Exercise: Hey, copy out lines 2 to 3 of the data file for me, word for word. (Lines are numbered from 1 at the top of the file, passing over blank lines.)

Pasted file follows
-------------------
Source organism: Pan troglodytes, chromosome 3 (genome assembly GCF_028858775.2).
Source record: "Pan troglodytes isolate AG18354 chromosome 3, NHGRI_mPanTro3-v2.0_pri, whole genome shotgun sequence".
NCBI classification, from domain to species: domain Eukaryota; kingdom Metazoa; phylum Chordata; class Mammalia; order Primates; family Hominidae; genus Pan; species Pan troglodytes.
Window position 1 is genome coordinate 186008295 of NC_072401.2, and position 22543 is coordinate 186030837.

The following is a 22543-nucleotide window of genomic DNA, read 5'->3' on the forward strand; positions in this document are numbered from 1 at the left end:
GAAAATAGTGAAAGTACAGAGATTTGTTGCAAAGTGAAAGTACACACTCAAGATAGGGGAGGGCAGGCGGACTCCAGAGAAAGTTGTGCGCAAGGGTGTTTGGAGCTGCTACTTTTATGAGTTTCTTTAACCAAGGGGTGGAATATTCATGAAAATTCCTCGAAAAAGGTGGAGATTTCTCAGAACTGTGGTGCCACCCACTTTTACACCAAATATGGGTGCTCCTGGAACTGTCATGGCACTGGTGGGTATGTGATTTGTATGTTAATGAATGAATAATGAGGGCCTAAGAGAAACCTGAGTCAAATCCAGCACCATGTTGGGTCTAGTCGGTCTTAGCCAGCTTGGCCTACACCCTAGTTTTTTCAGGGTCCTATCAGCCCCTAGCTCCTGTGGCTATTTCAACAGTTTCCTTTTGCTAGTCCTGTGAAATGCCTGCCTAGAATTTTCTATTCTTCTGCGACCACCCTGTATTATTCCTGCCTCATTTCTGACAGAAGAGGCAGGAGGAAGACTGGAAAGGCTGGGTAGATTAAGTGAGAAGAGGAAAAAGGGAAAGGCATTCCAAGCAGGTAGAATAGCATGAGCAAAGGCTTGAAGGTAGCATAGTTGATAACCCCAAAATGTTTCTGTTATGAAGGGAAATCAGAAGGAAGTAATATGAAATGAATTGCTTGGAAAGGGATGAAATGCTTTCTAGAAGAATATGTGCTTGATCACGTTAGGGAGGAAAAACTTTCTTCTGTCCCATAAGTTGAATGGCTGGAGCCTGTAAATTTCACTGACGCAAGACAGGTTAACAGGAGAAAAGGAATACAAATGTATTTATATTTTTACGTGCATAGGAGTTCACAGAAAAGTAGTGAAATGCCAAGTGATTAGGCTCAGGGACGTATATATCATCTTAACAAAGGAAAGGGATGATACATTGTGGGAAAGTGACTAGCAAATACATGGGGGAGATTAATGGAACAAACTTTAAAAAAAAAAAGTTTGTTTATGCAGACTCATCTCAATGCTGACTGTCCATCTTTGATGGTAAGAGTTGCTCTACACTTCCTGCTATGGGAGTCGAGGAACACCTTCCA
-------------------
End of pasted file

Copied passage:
Source record: "Pan troglodytes isolate AG18354 chromosome 3, NHGRI_mPanTro3-v2.0_pri, whole genome shotgun sequence".
NCBI classification, from domain to species: domain Eukaryota; kingdom Metazoa; phylum Chordata; class Mammalia; order Primates; family Hominidae; genus Pan; species Pan troglodytes.